Hiroshi Shimizu, another great film director of Japan’s golden age

Hiroshi Shimizu (清水 宏) was a Japanese film director, lessor known than Yasujirō Ozu or Kenji Mizoguchi, but he directed over 160 films during his career. His style is known as realistic style because he excluded intentional plots, lines, acting or direction.


Shimizu was born in Shizuoka Prefecture in March 28th of 1903. He moved to Tokyo in 1910. He entered Hokkaidō University in 1920, but left in less than a year. After he left the university, he started to work as a cinema projectionist in Asakusa, Tokyo in 1921. And in 1922, he entered Shochiku studio where Mikio Naruse had been working already, and next year, in 1923, Yasujirō Ozu also joined to the studio. He debuted as a film director in 1924, at the age of just 21. He mainly directed melodrama and comedy films. In less than 10 years since he debuted, he had directed almost 100 films. In 1936, while talkie films were already popular in Japan, he made Mr. Thank you with Ken Uehara as the protagonist. He shot this film almost all in outside, riding on a bus on streets in Izu, and his style got acclaimed as realistic style. He preferred to cast kids, amateurs or rookies as they were not professional-actor-ish. He also liked Izu area as the filming location.

His works

Japanese Girls at the Harbor (港の日本娘, 1933)

The friendship of Sunako and Dora, both mixed-race teenagers attending a Catholic school in Yokohama, is at stake with the appearance of careless playboy Henry. After a short-lived affair, Henry leaves Sunako for a third girl, Yoko. In an outburst of jealousy, Sunako shoots Yoko with Henry’s revolver in a church’s prayer room.

Japanese Girls at the Harbor – Wikipedia


Michiko Oikawa
Yukiko Inoue
Ureo Egawa
Ranko Sawa
Yumeko Aizome
Tatsuo Saitō
Yasuo Nanjō

Mr. Thank You (有りがたうさん, 1936)

A bus driver, nicknamed Mr. Thank You due to his expressions of gratitude to other road users who give way on the narrow mountain roads, drives from southern part of rural Izu to Shuzenji Station in northern Izu Peninsula, which was the nearest train station at the time. The film portrays the passengers and their diverse reasons for travel, and the people they meet on the way, including a group of migrant workers.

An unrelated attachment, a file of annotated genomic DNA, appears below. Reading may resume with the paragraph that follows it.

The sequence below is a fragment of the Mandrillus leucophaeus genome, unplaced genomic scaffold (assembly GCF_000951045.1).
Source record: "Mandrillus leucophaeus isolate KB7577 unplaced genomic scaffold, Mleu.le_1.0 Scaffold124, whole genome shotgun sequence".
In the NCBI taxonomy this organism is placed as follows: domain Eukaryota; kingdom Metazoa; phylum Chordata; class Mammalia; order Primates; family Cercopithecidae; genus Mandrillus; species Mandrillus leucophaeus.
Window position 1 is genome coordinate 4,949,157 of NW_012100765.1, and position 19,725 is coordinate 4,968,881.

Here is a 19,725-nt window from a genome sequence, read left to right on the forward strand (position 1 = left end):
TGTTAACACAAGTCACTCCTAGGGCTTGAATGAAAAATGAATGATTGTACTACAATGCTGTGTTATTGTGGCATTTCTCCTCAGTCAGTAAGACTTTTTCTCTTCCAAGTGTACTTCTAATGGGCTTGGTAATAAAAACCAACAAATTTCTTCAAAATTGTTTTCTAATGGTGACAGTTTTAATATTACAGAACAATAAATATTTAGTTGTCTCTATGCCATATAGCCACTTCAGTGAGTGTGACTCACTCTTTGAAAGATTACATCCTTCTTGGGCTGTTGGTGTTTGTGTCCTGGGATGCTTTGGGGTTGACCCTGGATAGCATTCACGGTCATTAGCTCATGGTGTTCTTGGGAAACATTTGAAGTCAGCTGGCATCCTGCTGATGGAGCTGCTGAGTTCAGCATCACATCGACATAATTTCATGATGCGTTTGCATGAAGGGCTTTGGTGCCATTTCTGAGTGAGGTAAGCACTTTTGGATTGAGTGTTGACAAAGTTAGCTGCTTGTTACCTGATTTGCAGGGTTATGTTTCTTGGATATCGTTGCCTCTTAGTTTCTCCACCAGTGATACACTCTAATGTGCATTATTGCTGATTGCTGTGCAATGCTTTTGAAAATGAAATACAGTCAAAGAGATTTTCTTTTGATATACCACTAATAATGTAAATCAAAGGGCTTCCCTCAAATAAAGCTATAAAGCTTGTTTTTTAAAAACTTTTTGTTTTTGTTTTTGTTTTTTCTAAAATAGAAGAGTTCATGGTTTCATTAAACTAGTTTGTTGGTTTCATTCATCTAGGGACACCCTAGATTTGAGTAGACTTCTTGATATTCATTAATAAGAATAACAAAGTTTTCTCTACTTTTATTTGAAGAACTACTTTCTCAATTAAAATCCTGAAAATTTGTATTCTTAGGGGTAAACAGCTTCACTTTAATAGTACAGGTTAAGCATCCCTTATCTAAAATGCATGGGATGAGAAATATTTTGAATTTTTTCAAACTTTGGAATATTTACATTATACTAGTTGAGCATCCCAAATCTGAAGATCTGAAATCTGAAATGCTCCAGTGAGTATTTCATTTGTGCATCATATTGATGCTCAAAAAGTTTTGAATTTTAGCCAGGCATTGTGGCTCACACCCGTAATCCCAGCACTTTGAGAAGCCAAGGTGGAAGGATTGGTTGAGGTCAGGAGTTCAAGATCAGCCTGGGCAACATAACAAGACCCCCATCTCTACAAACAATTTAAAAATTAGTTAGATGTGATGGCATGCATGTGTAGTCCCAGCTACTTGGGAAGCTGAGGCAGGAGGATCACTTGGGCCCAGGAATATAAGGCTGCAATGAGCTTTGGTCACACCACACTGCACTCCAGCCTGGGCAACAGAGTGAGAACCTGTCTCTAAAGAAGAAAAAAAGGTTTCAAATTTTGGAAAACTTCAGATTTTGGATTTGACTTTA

Mr. Thank You – Wikipedia


Ken Uehara
Michiko Kuwano
Mayumi Tsukiji
Kaoru Futaba
Setsuko Shinobu
Ryuji Ishiyama

The Masseurs and a Woman (按摩と女, 1938)

The movie opens on Toku and his fellow blind masseur friend Fuku walking down a mountain path talking about how they take pride in how many people they pass on their walks even though they are blind. They are walking north to work in a village of inns. Once there they perform their jobs and Toku encounters a woman from Tokyo who had ridden in a carriage that passed them on the road. He recognizes her by her distinct Tokyo smell.

The Masseurs and a Woman – Wikipedia


Mieko Takamine
Shin Tokudaiji
Shinichi Himori
Bakudan Kozo
Shin Saburi
Ayuko Hirano
Toru Hirose
Zentaro Iijima
Akio Isono
Hideko Kasuga
Toshiaki Konoe
Chieko Kyotani
Fusako Maki
Mitsuko Miura

Sayon’s Bell (サヨンの鐘, 1943)

based on the true story of a 17-year-old Atayal girl called Sayun Hayun from Nan’ao village, Giran district, Taihoku Prefecture, Taiwan, who went missing and was thought to have drowned whilst helping carry the luggage of her teacher Masaki Takita during a storm in 1938.

Sayon’s Bell – Wikipedia


Shirley Yamaguchi
Toshiaki Konoe
Kenji Ōyama
Kinuko Wakamizu
Hatsu Shimazaki
Kenzō Nakagawa
Hideko Mimura
Hiroshi Mizuhara
Minoru Nakamura

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